The study results are consistent with two meta-analyses published last year demonstrating an inverse relation between coffee consumption and liver cancer [7-8]. While a previous investigation found an inverse association between coffee consumption and serum GGT level, this study is the first large prospective study to suggest that a high level of serum GGT is a risk factor for primary liver cancer. The authors discuss a mechanism for the association between coffee drinking and serum GGT on liver cancer risk [1]:

Several other putative mechanisms behind the association of coffee drinking and serum GGT on liver cancer risk have also been proposed. Coffee contains many compounds, such as chlorogenic acid, which may have the potential to influence glucose metabolism processes to prevent hyperglycemia, and consequently oxidative stress.

Indeed, chlorogenic acid, a chemical largely responsible for coffee’s bitterness, may also be responsible for coffee’s effect on serum GGT level and, ultimately, coffee’s health benefits.

More information and support for patients with “Liver cancer” can be found at Organized Wisdom and MDJunction. Additionally, the American Liver Foundation, the nation’s leading nonprofit organization promoting liver disease prevention and liver wellness, provides research, education and advocacy for those affected by liver-related diseases.


  1. Hu et al. Joint effects of coffee consumption and serum gamma-glutamyltransferase on the risk of liver cancer. Hepatology. 2008 Jul;48(1):129-36. DOI: 10.1002/hep.22320
    View abstract

  2. A Snapshot of Liver and Bile Duct Cancers. American Cancer Society. Atlanta, Ga. 2007.
  3. Ferlay et al. GLOBOCAN 2002: Cancer Incidence, Mortality and Prevalence Worldwide. IARC CancerBase No. 5. version 2.0. Lyon, France: International Agency for Cancer Research; 2004.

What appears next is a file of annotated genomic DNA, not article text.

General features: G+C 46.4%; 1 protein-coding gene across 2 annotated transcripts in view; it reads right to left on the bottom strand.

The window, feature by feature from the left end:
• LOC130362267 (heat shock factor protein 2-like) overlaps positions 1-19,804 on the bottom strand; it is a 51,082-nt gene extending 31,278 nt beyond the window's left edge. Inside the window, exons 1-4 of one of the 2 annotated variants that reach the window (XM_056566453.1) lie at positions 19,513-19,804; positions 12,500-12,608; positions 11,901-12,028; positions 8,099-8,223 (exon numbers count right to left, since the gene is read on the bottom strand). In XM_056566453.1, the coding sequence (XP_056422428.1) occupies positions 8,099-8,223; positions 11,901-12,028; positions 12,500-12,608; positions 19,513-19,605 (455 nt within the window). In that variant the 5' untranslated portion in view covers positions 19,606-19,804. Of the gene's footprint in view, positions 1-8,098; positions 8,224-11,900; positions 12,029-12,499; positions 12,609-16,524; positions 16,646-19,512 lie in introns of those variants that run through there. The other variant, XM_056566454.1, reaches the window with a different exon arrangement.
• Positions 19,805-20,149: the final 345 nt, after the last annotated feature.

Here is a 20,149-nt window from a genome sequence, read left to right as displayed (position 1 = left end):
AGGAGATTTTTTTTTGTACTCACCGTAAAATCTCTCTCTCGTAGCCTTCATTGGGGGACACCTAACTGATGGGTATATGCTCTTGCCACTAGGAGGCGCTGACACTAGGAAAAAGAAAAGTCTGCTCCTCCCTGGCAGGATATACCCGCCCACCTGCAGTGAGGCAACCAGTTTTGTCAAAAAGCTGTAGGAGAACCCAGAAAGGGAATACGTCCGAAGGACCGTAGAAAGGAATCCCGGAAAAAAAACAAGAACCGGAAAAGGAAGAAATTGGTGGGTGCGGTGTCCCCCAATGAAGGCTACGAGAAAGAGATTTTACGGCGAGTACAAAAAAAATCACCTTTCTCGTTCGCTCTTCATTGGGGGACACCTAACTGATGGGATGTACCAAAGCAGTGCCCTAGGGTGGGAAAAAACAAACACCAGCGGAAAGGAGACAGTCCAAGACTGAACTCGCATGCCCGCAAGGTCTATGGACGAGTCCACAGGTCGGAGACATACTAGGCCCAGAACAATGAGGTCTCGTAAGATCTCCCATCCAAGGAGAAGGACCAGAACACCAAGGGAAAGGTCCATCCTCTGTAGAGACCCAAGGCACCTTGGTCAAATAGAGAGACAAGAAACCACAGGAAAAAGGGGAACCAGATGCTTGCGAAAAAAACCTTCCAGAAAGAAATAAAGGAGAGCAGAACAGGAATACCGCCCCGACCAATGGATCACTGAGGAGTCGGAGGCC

4. Casiglia et al. Unexpected effects of coffee consumption on liver enzymes. Eur J Epidemiol 1993;9:293-297.
    View abstract
  5. Tanaka et al. Coffee consumption and decreased serum gamma-glutamyltransferase and aminotransferase activities among male alcohol drinkers. Int J Epidemiol 1998;27:438-443.24.
    View abstract
  6. Wu et al. Glutathione metabolism and its implications for health. J Nutr. 2004 Mar;134(3):489-92.
    View abstract
  7. Larsson and Wolk. Coffee consumption and risk of liver cancer: a meta-analysis. Gastroenterology. 2007 May;132(5):1740-5. Epub 2007 Mar 24.
    View abstract
  8. Bravi et al. Coffee drinking and hepatocellular carcinoma risk: a meta-analysis. Hepatology. 2007 Aug;46(2):430-5.
    View abstract
About the Author

Walter Jessen, Ph.D. is a Data Scientist, Digital Biologist, and Knowledge Engineer. His primary focus is to build and support expert systems, including AI (artificial intelligence) and user-generated platforms, and to identify and develop methods to capture, organize, integrate, and make accessible company knowledge. His research interests include disease biology modeling and biomarker identification. He is also a Principal at Highlight Health Media, which publishes Highlight HEALTH, and lead writer at Highlight HEALTH.